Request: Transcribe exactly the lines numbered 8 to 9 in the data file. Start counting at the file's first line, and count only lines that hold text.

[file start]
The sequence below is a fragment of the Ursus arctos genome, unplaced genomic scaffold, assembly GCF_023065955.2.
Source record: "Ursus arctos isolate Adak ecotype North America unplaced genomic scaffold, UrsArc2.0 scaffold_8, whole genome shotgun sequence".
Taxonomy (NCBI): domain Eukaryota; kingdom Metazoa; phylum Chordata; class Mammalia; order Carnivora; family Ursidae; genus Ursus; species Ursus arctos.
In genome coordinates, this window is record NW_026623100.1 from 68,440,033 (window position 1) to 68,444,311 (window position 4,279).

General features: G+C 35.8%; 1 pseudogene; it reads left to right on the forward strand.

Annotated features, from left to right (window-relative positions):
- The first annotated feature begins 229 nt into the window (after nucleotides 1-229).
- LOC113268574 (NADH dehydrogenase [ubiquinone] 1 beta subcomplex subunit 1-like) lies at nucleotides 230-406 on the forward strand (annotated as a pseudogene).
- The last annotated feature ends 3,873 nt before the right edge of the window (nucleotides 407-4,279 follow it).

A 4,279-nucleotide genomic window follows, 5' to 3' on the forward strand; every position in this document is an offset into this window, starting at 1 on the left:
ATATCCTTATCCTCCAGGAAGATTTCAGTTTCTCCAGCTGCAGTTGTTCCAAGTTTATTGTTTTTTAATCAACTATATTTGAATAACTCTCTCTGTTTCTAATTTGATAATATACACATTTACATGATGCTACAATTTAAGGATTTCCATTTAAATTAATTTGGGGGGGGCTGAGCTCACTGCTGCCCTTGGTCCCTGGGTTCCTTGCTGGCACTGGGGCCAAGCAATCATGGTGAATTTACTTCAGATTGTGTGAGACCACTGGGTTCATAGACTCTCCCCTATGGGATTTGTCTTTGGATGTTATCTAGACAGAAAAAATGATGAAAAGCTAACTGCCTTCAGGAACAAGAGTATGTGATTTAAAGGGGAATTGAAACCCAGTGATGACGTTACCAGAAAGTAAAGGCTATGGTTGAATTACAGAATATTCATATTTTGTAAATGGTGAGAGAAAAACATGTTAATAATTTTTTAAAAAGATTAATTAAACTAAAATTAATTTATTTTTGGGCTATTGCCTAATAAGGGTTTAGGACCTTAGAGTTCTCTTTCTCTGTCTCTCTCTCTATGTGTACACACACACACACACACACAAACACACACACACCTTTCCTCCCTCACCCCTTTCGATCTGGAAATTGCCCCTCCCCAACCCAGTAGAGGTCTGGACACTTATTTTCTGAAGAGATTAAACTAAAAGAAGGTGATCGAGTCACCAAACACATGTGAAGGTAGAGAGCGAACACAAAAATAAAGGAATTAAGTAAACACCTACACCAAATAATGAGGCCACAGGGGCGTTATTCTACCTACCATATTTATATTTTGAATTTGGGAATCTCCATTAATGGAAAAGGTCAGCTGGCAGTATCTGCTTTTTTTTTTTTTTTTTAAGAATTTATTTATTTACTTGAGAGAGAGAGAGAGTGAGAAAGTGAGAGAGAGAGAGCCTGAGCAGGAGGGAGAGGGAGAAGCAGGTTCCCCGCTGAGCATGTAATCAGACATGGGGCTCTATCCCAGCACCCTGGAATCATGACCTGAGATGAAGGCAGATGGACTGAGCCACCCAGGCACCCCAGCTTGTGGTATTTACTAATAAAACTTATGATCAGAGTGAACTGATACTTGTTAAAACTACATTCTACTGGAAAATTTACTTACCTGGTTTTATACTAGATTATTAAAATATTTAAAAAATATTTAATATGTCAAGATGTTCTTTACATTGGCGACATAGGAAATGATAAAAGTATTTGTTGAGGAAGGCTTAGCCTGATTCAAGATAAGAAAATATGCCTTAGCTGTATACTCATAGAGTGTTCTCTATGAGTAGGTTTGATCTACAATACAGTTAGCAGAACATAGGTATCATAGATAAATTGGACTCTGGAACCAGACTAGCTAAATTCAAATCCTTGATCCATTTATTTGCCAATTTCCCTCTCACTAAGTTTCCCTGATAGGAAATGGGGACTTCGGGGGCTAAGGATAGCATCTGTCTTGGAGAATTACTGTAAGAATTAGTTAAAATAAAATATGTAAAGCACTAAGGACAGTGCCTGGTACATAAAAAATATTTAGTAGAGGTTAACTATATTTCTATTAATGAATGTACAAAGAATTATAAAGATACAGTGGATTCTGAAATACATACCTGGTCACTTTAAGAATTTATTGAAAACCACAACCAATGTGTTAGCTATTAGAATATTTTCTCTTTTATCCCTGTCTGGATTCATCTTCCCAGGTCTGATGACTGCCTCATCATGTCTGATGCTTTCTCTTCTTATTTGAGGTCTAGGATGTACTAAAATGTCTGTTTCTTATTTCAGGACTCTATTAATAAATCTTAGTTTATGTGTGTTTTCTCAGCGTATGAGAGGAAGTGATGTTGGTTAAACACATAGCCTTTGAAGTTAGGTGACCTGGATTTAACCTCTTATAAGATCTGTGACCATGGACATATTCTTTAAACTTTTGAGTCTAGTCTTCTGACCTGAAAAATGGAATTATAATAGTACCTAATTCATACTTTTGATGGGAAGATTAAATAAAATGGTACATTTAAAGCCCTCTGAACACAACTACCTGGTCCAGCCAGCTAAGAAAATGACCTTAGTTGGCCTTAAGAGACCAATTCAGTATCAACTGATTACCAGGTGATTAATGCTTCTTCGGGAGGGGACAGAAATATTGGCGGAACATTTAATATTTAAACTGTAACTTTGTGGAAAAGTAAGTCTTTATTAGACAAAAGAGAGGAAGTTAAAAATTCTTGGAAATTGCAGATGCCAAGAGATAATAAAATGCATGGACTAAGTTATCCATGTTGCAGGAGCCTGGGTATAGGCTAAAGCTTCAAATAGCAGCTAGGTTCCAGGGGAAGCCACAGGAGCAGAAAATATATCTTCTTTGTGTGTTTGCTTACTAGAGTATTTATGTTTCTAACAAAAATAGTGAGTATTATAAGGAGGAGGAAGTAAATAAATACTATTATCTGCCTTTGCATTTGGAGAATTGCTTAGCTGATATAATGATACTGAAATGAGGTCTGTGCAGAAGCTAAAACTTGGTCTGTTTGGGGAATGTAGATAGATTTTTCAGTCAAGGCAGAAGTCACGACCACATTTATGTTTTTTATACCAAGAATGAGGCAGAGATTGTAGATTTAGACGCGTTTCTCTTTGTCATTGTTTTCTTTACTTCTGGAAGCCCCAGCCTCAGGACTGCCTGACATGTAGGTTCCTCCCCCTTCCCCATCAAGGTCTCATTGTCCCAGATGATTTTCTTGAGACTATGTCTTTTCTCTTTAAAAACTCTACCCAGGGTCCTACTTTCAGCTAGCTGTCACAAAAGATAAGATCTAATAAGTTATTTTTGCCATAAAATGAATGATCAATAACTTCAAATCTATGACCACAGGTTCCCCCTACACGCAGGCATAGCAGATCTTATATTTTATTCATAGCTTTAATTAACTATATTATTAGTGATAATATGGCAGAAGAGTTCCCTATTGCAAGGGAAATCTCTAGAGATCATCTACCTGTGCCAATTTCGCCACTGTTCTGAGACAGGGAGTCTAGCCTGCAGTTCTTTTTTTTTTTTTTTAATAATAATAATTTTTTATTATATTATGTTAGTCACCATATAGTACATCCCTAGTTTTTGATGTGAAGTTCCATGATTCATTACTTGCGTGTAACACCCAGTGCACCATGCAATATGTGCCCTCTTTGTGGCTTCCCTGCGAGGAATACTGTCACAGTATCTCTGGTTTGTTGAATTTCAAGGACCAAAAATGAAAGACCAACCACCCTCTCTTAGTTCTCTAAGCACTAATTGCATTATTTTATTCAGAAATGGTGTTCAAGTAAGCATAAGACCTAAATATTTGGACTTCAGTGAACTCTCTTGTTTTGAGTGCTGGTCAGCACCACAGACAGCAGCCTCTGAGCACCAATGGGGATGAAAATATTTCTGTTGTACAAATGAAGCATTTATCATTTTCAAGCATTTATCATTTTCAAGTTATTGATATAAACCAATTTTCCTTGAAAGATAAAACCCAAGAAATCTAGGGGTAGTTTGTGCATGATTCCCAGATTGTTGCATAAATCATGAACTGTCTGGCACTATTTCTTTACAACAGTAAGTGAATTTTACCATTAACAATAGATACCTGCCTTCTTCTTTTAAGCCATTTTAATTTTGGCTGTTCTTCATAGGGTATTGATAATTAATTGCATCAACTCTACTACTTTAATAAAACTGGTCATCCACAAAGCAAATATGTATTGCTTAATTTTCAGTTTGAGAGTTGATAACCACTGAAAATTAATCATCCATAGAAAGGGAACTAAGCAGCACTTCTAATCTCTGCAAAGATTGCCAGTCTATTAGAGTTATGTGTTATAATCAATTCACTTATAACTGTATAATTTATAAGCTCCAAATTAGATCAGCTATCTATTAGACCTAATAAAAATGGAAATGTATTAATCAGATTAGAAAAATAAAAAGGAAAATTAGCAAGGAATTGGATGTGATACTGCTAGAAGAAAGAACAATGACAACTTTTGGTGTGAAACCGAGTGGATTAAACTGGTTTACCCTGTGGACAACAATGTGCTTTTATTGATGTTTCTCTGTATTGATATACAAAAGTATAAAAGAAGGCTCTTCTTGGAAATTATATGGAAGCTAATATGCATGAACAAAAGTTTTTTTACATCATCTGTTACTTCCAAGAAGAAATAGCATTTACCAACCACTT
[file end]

- LOC113268574 (NADH dehydrogenase [ubiquinone] 1 beta subcomplex subunit 1-like) lies at nucleotides 230-406 on the forward strand (annotated as a pseudogene).
- The last annotated feature ends 3,873 nt before the right edge of the window (nucleotides 407-4,279 follow it).